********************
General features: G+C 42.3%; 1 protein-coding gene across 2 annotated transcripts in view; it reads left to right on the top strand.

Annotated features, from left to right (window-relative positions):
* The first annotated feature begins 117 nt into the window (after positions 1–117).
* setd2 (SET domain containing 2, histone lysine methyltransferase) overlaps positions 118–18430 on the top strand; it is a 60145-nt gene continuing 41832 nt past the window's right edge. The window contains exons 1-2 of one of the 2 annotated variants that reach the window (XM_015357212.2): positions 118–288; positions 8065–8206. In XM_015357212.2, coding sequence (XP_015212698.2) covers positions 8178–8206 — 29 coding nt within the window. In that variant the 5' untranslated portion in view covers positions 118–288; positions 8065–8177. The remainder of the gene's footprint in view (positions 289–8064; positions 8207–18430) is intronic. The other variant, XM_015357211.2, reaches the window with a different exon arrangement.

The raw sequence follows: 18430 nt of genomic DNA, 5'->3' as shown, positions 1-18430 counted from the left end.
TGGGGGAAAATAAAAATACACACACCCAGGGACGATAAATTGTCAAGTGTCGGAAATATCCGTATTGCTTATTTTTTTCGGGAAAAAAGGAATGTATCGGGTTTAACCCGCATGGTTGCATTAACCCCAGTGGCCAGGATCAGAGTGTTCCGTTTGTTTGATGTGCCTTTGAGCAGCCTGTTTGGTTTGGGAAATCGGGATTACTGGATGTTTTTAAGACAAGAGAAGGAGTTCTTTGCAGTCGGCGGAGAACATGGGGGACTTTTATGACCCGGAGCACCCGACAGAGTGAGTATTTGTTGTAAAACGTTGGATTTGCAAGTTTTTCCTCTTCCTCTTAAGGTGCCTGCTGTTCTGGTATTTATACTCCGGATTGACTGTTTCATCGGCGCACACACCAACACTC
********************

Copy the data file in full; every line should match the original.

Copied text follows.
General features: G+C 42.3%; 1 protein-coding gene across 2 annotated transcripts in view; it reads left to right on the top strand.

Annotated features, from left to right (window-relative positions):
* The first annotated feature begins 117 nt into the window (after positions 1–117).
* setd2 (SET domain containing 2, histone lysine methyltransferase) overlaps positions 118–18430 on the top strand; it is a 60145-nt gene continuing 41832 nt past the window's right edge. The window contains exons 1-2 of one of the 2 annotated variants that reach the window (XM_015357212.2): positions 118–288; positions 8065–8206. In XM_015357212.2, coding sequence (XP_015212698.2) covers positions 8178–8206 — 29 coding nt within the window. In that variant the 5' untranslated portion in view covers positions 118–288; positions 8065–8177. The remainder of the gene's footprint in view (positions 289–8064; positions 8207–18430) is intronic. The other variant, XM_015357211.2, reaches the window with a different exon arrangement.

The raw sequence follows: 18430 nt of genomic DNA, 5'->3' as shown, positions 1-18430 counted from the left end.
TGGGGGAAAATAAAAATACACACACCCAGGGACGATAAATTGTCAAGTGTCGGAAATATCCGTATTGCTTATTTTTTTCGGGAAAAAAGGAATGTATCGGGTTTAACCCGCATGGTTGCATTAACCCCAGTGGCCAGGATCAGAGTGTTCCGTTTGTTTGATGTGCCTTTGAGCAGCCTGTTTGGTTTGGGAAATCGGGATTACTGGATGTTTTTAAGACAAGAGAAGGAGTTCTTTGCAGTCGGCGGAGAACATGGGGGACTTTTATGACCCGGAGCACCCGACAGAGTGAGTATTTGTTGTAAAACGTTGGATTTGCAAGTTTTTCCTCTTCCTCTTAAGGTGCCTGCTGTTCTGGTATTTATACTCCGGATTGACTGTTTCATCGGCGCACACACCAACACTC